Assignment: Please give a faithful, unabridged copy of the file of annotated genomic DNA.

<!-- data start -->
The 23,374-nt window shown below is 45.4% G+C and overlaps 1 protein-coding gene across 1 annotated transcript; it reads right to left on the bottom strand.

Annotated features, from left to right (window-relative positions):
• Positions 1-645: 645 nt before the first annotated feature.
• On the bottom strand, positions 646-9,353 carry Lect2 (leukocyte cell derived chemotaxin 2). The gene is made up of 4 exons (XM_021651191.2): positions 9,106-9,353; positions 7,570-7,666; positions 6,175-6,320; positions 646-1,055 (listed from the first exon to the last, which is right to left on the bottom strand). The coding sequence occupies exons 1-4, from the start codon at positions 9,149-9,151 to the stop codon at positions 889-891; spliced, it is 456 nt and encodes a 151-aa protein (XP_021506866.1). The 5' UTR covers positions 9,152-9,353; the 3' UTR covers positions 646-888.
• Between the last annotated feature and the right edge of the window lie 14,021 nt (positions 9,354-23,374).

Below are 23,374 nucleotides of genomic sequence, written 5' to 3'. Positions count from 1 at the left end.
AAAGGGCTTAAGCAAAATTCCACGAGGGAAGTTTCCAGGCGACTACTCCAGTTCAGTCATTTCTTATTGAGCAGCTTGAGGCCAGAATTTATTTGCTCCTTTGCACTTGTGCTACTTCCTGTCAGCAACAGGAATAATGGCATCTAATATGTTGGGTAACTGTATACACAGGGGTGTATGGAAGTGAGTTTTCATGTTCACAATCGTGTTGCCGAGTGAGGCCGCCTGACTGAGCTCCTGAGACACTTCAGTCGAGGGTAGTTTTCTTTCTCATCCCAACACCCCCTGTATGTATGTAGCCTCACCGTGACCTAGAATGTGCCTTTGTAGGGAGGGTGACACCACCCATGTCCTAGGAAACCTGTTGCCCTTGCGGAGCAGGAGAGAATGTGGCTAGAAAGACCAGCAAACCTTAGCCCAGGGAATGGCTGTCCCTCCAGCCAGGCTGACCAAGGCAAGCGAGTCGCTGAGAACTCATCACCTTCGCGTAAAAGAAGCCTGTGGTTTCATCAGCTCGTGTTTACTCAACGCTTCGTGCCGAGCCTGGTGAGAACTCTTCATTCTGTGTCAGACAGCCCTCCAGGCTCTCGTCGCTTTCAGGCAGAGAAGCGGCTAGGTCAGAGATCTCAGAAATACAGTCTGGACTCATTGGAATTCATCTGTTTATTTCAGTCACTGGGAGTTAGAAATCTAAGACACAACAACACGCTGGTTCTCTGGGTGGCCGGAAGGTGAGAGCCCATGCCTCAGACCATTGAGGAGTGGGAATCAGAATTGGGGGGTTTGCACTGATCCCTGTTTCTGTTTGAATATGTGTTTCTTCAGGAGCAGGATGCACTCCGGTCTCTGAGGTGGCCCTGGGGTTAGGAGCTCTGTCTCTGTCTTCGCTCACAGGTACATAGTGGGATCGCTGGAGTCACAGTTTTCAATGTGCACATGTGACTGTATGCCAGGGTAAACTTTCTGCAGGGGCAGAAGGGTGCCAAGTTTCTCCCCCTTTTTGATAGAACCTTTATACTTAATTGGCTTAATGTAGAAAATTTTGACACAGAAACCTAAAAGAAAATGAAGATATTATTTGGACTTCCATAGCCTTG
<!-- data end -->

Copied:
The 23,374-nt window shown below is 45.4% G+C and overlaps 1 protein-coding gene across 1 annotated transcript; it reads right to left on the bottom strand.

Annotated features, from left to right (window-relative positions):
• Positions 1-645: 645 nt before the first annotated feature.
• On the bottom strand, positions 646-9,353 carry Lect2 (leukocyte cell derived chemotaxin 2). The gene is made up of 4 exons (XM_021651191.2): positions 9,106-9,353; positions 7,570-7,666; positions 6,175-6,320; positions 646-1,055 (listed from the first exon to the last, which is right to left on the bottom strand). The coding sequence occupies exons 1-4, from the start codon at positions 9,149-9,151 to the stop codon at positions 889-891; spliced, it is 456 nt and encodes a 151-aa protein (XP_021506866.1). The 5' UTR covers positions 9,152-9,353; the 3' UTR covers positions 646-888.
• Between the last annotated feature and the right edge of the window lie 14,021 nt (positions 9,354-23,374).

Below are 23,374 nucleotides of genomic sequence, written 5' to 3'. Positions count from 1 at the left end.
AAAGGGCTTAAGCAAAATTCCACGAGGGAAGTTTCCAGGCGACTACTCCAGTTCAGTCATTTCTTATTGAGCAGCTTGAGGCCAGAATTTATTTGCTCCTTTGCACTTGTGCTACTTCCTGTCAGCAACAGGAATAATGGCATCTAATATGTTGGGTAACTGTATACACAGGGGTGTATGGAAGTGAGTTTTCATGTTCACAATCGTGTTGCCGAGTGAGGCCGCCTGACTGAGCTCCTGAGACACTTCAGTCGAGGGTAGTTTTCTTTCTCATCCCAACACCCCCTGTATGTATGTAGCCTCACCGTGACCTAGAATGTGCCTTTGTAGGGAGGGTGACACCACCCATGTCCTAGGAAACCTGTTGCCCTTGCGGAGCAGGAGAGAATGTGGCTAGAAAGACCAGCAAACCTTAGCCCAGGGAATGGCTGTCCCTCCAGCCAGGCTGACCAAGGCAAGCGAGTCGCTGAGAACTCATCACCTTCGCGTAAAAGAAGCCTGTGGTTTCATCAGCTCGTGTTTACTCAACGCTTCGTGCCGAGCCTGGTGAGAACTCTTCATTCTGTGTCAGACAGCCCTCCAGGCTCTCGTCGCTTTCAGGCAGAGAAGCGGCTAGGTCAGAGATCTCAGAAATACAGTCTGGACTCATTGGAATTCATCTGTTTATTTCAGTCACTGGGAGTTAGAAATCTAAGACACAACAACACGCTGGTTCTCTGGGTGGCCGGAAGGTGAGAGCCCATGCCTCAGACCATTGAGGAGTGGGAATCAGAATTGGGGGGTTTGCACTGATCCCTGTTTCTGTTTGAATATGTGTTTCTTCAGGAGCAGGATGCACTCCGGTCTCTGAGGTGGCCCTGGGGTTAGGAGCTCTGTCTCTGTCTTCGCTCACAGGTACATAGTGGGATCGCTGGAGTCACAGTTTTCAATGTGCACATGTGACTGTATGCCAGGGTAAACTTTCTGCAGGGGCAGAAGGGTGCCAAGTTTCTCCCCCTTTTTGATAGAACCTTTATACTTAATTGGCTTAATGTAGAAAATTTTGACACAGAAACCTAAAAGAAAATGAAGATATTATTTGGACTTCCATAGCCTTG